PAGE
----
Home' HR Monthly : June 2015 Contents 22
FEATURE: BIG DATA
FOUR STEPS TO
WRESTLE THE DATA
Dr David Schmidtchen
group manager of the human
capital research and evaluation
group of the Australian Public
WRESTLE THE DATA
1. SET GOALS.
Ask the questions:
Why do you need the data?
What are you tr ying
Why are you engaged in this?
2. DEVELOP A THEORY.
By thinking about how the
data might fit together, you
have a framework in which
you can then go and collect
information, giving you
a hypothesis that can be
3. WHAT DATA IS
You may be using the
organisation’s data or,
depending on your goals,
it could be your company’s
Twitter feed. What do you
need to collect to inform or
test your hypothesis?
4. IS THIS A PARTIAL VIEW OR
A COMPLETE VIEW?
Consider comparing your data
with other large data sets
available from organisations
such as the Australian Public
Service’s employee census.
Advance your career by enrolling in the AHRI Practising
Certification Program - a new industry recognised,
2 year, part-time postgraduate program.
This work integrated program will equip you with
globally benchmarked HR capabilities which are
essential for today’s practising HR professionals.
EnrolmEnts closE 10 July 2015
Enrol toDAy: AHRI.COM.Au/EduCATION
140109AU - Half page adv HRM.pdf 1 31/07/2014 8:45:32 AM
tapping into, such as exit interviews and assessment centre
results [see below]. It uses some ex ternal tools, but it’s internal
information about the company.
Recruitment and staffing is one area of HR where people
analytics could lead to major improvements. Polaris Consulting
director, Geoff De Lacy says that, despite the existence of
recruitment models that rely on data from the government
and major corporations, they remain “mind-bogglingly
“Recruiters still rely on line models that translate into
face-to-face interviews against some sort of structured or general
questioning. At the end of the day, they are proven to be limited
in terms of reliability,” he says.
Assessment centres, which some organisations use extensively
for executive and graduate recruitment, are a slightly better
method, he says. The centres combine inter views, ex tensive
testing, experiential exercises and the views of two or more
observers. However, both methods still fall short of the ideal
that people analytics makes possible, says De Lacy.
“It’s said that individual companies will develop ‘secret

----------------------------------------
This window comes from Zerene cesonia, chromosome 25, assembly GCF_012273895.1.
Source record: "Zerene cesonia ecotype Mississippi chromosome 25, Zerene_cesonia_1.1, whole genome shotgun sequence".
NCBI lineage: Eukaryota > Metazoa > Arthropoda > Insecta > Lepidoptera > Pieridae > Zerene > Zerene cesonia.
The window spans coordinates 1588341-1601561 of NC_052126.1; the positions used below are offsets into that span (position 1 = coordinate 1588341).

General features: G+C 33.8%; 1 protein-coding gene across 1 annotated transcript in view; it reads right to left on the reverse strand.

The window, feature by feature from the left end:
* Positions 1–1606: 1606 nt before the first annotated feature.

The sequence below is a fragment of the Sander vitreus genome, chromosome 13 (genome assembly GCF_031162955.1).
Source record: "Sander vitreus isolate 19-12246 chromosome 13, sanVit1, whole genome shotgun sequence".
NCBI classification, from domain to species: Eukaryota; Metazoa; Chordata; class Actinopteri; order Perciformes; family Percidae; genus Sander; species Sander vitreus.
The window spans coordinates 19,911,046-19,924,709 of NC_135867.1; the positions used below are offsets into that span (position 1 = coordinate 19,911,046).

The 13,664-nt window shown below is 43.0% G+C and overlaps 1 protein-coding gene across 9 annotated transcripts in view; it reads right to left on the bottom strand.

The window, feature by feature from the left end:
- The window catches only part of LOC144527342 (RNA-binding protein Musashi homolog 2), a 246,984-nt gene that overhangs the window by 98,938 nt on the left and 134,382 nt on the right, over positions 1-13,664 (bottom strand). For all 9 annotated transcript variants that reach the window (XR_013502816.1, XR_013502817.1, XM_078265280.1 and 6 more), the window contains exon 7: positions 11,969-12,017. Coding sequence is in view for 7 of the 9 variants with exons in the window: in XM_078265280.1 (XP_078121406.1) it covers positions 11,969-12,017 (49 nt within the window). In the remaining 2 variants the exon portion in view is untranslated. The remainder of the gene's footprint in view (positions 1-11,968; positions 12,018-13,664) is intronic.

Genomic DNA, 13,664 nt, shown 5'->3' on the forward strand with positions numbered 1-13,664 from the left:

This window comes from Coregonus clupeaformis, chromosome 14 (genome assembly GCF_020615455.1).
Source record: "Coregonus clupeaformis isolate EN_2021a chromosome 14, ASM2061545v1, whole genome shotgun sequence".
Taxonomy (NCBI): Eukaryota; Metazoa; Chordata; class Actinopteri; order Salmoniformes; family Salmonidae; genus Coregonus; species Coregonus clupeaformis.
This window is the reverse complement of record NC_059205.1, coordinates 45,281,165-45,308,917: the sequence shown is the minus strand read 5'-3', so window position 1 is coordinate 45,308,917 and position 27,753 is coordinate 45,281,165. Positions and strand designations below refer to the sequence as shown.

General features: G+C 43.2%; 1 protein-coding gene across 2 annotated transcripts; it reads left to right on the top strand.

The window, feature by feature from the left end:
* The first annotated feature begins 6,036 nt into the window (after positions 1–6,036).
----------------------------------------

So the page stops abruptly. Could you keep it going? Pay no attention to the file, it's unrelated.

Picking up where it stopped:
recipes’ for sourcing, analysing and evaluating hires based
on their own data and statistical analysis of the makeup of
their ideal employee,” De Lacy says. “With big data not only
increasing in volume, but also in velocity and variety, it’s time
to consider the f ull utilisation of available research in addition
to the traditional panel or one-on-one interviews and
If we consider this type of internal information as ‘structured
data’, or data that is pu rposefully collected, then we begin to see
how the traditional big data – the numbers in a spreadsheet –
make sense as a point of comparison.
At the Australian Public Ser vice Commission, Dr David
Schmidtchen, group manager of the human capital research and
evaluation group, says it runs four big data collections each year,
trawled from personnel data in public sector HR systems.
“We collect attitude and opinion data in the Australian public
ser vice [APS] employee census, with two-thirds of employees –
99,000 people – responding to the survey,” he says. While much
of this data is purposefully collected, some of it is captured
‘unstructured data’, information generated as a result of an
organisation or company’s primary function.
“Out of the employee census, I get about 45,000 usable
comments which are essentially unstructured data. From the
APS employment database, we end up with 3.8 million data
points every quarter,” says Schmidtchen.
On that scale, human behaviours that are usually quite
difficult to measure start to yield meaning. For example, a small
sample of diversity data on Indigenous visibility is difficult to put
into context. Is this small amount of data indicative of a greater
trend? But with some pointed questions and intense filtering, the
APS is able to draw conclusions from particular groups because
of the sheer volume of unstructured data the census captures.
The real skill, says Schmidtchen, is bringing the discovered
and deliberately collected data together, “ensuring that we
understand what it means, and how that is going to fit into »
25/05/15 4:37 PM
Links Archive May 2015 July 2015 Navigation Previous Page Next Page